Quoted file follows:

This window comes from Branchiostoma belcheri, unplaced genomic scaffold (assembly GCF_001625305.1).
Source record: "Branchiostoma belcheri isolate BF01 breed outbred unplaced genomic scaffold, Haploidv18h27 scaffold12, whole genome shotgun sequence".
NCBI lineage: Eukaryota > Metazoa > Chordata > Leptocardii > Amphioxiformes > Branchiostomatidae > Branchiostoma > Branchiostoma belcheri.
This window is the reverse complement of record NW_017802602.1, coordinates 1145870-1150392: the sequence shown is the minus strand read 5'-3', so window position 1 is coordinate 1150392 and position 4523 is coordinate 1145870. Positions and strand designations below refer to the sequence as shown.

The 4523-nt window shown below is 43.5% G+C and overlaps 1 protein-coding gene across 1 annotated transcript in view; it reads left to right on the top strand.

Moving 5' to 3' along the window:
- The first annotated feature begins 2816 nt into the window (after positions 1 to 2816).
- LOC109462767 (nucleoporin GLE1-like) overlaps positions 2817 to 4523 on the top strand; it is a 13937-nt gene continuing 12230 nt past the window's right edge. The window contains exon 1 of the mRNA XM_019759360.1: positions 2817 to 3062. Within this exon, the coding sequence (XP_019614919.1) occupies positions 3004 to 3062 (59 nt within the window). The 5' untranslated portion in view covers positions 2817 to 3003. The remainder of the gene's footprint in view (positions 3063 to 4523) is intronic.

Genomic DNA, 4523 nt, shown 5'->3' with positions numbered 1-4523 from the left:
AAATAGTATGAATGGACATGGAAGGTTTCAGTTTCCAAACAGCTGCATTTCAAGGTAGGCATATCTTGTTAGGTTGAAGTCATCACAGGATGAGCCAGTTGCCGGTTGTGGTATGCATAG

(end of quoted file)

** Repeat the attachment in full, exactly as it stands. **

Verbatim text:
This window comes from Branchiostoma belcheri, unplaced genomic scaffold (assembly GCF_001625305.1).
Source record: "Branchiostoma belcheri isolate BF01 breed outbred unplaced genomic scaffold, Haploidv18h27 scaffold12, whole genome shotgun sequence".
NCBI lineage: Eukaryota > Metazoa > Chordata > Leptocardii > Amphioxiformes > Branchiostomatidae > Branchiostoma > Branchiostoma belcheri.
This window is the reverse complement of record NW_017802602.1, coordinates 1145870-1150392: the sequence shown is the minus strand read 5'-3', so window position 1 is coordinate 1150392 and position 4523 is coordinate 1145870. Positions and strand designations below refer to the sequence as shown.

The 4523-nt window shown below is 43.5% G+C and overlaps 1 protein-coding gene across 1 annotated transcript in view; it reads left to right on the top strand.

Moving 5' to 3' along the window:
- The first annotated feature begins 2816 nt into the window (after positions 1 to 2816).
- LOC109462767 (nucleoporin GLE1-like) overlaps positions 2817 to 4523 on the top strand; it is a 13937-nt gene continuing 12230 nt past the window's right edge. The window contains exon 1 of the mRNA XM_019759360.1: positions 2817 to 3062. Within this exon, the coding sequence (XP_019614919.1) occupies positions 3004 to 3062 (59 nt within the window). The 5' untranslated portion in view covers positions 2817 to 3003. The remainder of the gene's footprint in view (positions 3063 to 4523) is intronic.

Genomic DNA, 4523 nt, shown 5'->3' with positions numbered 1-4523 from the left:
AAATAGTATGAATGGACATGGAAGGTTTCAGTTTCCAAACAGCTGCATTTCAAGGTAGGCATATCTTGTTAGGTTGAAGTCATCACAGGATGAGCCAGTTGCCGGTTGTGGTATGCATAG